Lisa Jewell, author of The Family Remains:
I hate skiing, but I’m still dragged along to the snow every year by my family. I read books by log fires and drink hot chocolate in comfortable clothes while they hit the slopes. So as a seasoned ‘not skier’ Ruth Ware’s intoxicating thriller One by One, a dazzling murder mystery set in a deluxe chalet in one of the poshest ski resorts in Europe, was the perfect winter read.
James Patterson, author of Triple Cross:
During the winter months I love revisiting classic crime novels – anything by Agatha Christie and John le Carré. Ideally books that capture the mood of that time of year – the long, dark nights and freezing temperatures. Cold War spy thrillers are perfect for doing that.
Amy McCulloch, author of Breathless:
When I’m looking for a winter thriller, I want something spooky, supernatural and chilling to read under a blanket. That’s why Ally Wilkes’s All the White Spaces is the perfect choice for me. It takes place post-World War I alongside Jonathan, a young man dreaming of adventure who stows away on board a ship bound for Antarctic exploration. But there’s a malevolent presence haunting the ship, picking off their fellow sailors one by one. My follow-up novel to Breathless – Midnight, coming summer 2023 – is set on Antarctica, so I had a personal interest. Ally brings the horrors of the ice – and genuine risk from the environment – to life in a brilliantly creepy way, while also exploring gender and identity in an insidious horror novel that really got under my skin. Perfect for fans of The Terror and North Water.
Nuala Ellwood, author of The Perfect Life:
The Nesting by C J Cooke is a wonderful piece of gothic suspense. Set in a remote house in the depths of a wintry Norwegian forest where a woman, Lexi, finds herself looking after the young daughters of Tom: an architect and widower with a mysterious past. It is a chilling tale that combines Norse folktales with a gripping thriller plot. Perfect to curl up with on a cold winter’s night.
Howard Linskey, author of The Inheritance:
If you are searching for a crime book that is both an atmospheric winter read and an, almost literally, chilling experience, then look no further than Isabel Ashdown’s Lake Child. When 17-year-old Eva Olsen awakes following an accident, she finds herself bedbound in the attic room of the family home, deep in the snow-covered forests of Norway. Who better to take care of her there than her devoted parents? Because they love her, right? But Eva has lost her memory in the accident and doesn’t know what happened or who to trust anymore. Eva soon realises that not everyone wants her to discover the truth. Lake Child is a compelling and evocative winter tale. You can almost see the snow on the pine trees while reading this one.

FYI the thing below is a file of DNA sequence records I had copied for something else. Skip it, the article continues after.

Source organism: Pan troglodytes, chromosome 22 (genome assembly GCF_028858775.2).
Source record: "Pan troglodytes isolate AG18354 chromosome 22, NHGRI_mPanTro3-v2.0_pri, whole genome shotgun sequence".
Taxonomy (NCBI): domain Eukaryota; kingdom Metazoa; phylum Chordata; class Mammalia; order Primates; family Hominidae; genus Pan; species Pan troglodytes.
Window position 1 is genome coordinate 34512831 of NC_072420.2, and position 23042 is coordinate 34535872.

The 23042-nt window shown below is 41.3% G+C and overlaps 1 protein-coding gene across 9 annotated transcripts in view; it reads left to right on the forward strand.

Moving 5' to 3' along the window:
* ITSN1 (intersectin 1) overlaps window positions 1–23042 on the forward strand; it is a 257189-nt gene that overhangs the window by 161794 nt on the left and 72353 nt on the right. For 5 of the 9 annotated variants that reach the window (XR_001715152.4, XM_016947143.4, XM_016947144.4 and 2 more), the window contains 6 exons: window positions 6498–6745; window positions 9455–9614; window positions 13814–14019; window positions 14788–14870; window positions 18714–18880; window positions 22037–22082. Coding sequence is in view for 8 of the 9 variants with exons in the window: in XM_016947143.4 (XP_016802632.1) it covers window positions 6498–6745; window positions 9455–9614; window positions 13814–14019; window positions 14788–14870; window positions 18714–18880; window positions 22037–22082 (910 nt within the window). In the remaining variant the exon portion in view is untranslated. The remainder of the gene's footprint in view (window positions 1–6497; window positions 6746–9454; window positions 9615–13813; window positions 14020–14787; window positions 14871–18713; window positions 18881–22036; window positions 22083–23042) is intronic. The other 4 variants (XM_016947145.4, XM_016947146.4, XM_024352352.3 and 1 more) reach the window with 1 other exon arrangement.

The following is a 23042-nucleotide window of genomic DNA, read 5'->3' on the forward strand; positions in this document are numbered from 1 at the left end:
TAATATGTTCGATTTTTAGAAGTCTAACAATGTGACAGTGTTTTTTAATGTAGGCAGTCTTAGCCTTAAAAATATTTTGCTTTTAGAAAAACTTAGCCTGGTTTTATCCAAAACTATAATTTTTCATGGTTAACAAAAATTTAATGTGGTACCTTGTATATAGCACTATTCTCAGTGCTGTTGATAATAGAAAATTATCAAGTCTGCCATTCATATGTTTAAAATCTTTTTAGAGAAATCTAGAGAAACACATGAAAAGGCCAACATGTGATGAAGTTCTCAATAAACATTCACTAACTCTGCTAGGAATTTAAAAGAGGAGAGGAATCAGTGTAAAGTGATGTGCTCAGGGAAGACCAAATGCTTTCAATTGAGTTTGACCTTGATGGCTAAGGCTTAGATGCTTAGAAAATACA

Malin Stehn, author of Happy New Year:
Set in the north of Sweden, The Last Snow by Stina Jackson is a perfect winter read! I just love the creeping unease and how she uses the barren landscape to amplify the frosty relations between the characters. Despite the lack of snow I would also like to recommend the DCI Jonah Sheens Series by Gytha Lodge – the books are well-written, twisty and the DCI and his staff are a very agreeable company. Last but not the least: don’t miss the fantastic psychological thriller A Nearly Normal Family by Mattias Edvardsson, a brilliant book which is being released as Netflix limited series in 2023.
Liz Nugent, author of Our Little Cruelties:
For a northern hemisphere winter read, I’d suggest you go to the hottest part of Australia at the hottest time of the year and read Jane Harper’s The Lost Man. At the heart of this story lies a mystery: why did one of three brothers leave his fully stocked, fully functional car in the murderous heat to die in the middle of nowhere? But it turns out it wasn’t the heat that killed him. The landscape is so searingly described that I’d advise you to apply factor 50 while you sit by the fire with a rug over your knees. The writing is incredibly engaging and the central character, while deeply flawed, will win your heart by the end.
What would make your pick of the best winter reads? Let us know in the comments below!